Financial journalists have been scrambling over the last four days to explain the swift collapse of Silicon Valley Bank (SVB) late on Friday afternoon. Whilst much will be written, here is our attempt, albeit simplistic, to summarise in 300 words. Traditionally, banks generate profit by lending long at higher rates (think mortgages) and borrow at shorter, lower rates (think current accounts). The spread, or difference between the two, is the main driver of ‘net interest income’ (NII). Generally, banks have enjoyed greater NII as rates have risen. Herein lies the rub for SVB.


Given the name it’s no surprise that many of SVB’s main clients are in the tech/venture capital space. These companies became incredibly cash rich during the pandemic and flooded SVB with deposits. Which is all fine, but SVB struggled to lend this money out long term (mortgages, longer dated business loans) and therefore couldn’t maximise their NII. The most obvious option is to invest this excess capital in government bonds. Most banks (particularly those subject to Basel III rules) stick to the shorter end of the curve – this reduces the return but attempts to minimise the maturity mismatch between the assets (the bonds) and the liabilities (the current accounts).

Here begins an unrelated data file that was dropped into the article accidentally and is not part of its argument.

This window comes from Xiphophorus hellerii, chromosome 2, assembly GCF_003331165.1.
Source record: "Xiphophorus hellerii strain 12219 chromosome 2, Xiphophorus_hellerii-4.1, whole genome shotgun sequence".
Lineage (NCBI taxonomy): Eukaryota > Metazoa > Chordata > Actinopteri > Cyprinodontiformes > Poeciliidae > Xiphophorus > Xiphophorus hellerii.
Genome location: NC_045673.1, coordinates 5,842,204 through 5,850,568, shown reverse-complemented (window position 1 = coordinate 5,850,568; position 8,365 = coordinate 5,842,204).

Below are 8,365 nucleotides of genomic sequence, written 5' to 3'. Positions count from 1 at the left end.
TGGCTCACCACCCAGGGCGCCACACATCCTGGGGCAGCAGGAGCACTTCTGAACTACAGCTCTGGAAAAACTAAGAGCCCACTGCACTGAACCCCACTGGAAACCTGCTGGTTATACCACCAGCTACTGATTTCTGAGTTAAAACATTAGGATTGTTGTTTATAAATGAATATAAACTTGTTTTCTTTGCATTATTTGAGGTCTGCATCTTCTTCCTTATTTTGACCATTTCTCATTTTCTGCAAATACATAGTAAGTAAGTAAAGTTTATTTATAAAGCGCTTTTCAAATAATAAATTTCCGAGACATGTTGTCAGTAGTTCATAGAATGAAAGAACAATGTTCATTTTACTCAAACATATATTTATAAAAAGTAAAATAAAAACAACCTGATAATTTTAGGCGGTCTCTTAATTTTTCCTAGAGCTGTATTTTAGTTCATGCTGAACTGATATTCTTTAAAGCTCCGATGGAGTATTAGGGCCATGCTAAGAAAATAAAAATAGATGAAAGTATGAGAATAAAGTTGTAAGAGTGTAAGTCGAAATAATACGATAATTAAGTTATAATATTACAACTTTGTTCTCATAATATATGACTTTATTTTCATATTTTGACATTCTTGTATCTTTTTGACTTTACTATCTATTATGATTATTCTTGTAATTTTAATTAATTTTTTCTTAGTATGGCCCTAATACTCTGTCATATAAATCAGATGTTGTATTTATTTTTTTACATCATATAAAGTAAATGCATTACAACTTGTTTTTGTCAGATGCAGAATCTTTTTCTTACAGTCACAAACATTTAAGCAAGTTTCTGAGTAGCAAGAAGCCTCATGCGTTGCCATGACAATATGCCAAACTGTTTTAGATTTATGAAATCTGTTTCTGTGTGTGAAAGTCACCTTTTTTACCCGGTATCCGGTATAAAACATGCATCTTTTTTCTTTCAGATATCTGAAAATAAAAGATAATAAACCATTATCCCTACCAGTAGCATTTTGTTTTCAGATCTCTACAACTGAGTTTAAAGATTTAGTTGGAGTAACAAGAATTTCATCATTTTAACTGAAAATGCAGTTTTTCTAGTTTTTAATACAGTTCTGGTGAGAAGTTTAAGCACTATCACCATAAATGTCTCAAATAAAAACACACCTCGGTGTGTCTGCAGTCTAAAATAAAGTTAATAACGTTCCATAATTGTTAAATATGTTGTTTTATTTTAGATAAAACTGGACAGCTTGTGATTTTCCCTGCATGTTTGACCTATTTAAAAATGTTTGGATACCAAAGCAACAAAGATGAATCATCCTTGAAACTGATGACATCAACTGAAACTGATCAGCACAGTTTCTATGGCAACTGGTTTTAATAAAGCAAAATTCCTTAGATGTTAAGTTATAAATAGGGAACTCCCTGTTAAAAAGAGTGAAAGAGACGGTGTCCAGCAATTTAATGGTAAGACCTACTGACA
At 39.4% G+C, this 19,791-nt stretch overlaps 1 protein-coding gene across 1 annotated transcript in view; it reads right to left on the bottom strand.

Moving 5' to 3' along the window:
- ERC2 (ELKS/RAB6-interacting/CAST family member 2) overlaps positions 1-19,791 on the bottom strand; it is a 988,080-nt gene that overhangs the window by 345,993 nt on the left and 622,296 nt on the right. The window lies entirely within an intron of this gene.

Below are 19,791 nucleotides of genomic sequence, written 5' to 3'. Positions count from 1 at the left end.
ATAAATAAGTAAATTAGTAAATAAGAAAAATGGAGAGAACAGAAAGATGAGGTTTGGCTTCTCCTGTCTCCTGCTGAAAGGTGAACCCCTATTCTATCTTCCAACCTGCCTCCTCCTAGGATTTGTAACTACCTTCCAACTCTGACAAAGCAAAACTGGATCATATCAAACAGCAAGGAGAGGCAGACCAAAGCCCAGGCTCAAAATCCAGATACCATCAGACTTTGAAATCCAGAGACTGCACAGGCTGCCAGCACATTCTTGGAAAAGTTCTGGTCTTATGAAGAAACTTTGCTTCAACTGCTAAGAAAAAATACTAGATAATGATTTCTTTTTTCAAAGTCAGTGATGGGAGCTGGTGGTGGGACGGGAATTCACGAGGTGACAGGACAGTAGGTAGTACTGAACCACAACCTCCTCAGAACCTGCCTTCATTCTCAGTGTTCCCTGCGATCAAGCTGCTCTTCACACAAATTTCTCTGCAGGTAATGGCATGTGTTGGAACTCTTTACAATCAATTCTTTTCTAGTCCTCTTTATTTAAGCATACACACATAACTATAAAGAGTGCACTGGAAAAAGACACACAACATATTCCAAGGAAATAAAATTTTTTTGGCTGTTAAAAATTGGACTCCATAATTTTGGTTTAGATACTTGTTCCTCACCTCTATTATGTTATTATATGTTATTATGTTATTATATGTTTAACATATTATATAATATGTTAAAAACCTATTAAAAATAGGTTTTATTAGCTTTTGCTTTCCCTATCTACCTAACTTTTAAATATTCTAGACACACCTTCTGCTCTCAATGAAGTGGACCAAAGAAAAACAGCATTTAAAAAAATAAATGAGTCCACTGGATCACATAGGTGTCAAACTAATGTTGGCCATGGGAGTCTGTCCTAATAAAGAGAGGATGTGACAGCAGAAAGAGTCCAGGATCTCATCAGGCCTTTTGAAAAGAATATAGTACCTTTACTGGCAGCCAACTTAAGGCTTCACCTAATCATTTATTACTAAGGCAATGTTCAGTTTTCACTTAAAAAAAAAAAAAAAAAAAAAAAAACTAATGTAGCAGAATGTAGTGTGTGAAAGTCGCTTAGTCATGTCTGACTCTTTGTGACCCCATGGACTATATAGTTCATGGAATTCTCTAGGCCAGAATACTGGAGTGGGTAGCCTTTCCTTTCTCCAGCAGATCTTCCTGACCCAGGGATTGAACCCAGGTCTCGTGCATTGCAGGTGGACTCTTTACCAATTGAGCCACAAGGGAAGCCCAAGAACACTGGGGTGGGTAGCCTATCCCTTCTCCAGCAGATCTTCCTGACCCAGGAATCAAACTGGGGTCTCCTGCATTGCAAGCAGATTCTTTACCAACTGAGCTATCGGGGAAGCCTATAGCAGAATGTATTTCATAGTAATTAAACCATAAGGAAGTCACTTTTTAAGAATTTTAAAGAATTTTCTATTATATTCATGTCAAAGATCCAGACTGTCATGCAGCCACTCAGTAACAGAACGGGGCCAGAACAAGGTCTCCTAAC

However, SVB pushed their investments further out the yield curve to chase return. As we all now know (as seen in bond returns in 2022) these longer dated bonds are hit harder in rising interest rate environments. All fine, if you don’t have to (a) mark to market your bonds (b) liquidate the investment and can simply hold to maturity. 


Now, remember the deposit base? Those firms struggled in 2022 and had to run down their own deposits, prompting withdrawals from SVB. After a while, this forces the bank to liquidate those bond investments to pay out the deposits, thus crystalising the paper loss. The economic backdrop worsens, rumours begin to fly, and the ‘doom loop’ gathers pace until ultimately there isn’t sufficient assets (bonds and lending) to cover the liability liquidity calls (current and deposit accounts). And all that, is how we can still experience a classic bank run in 2023.


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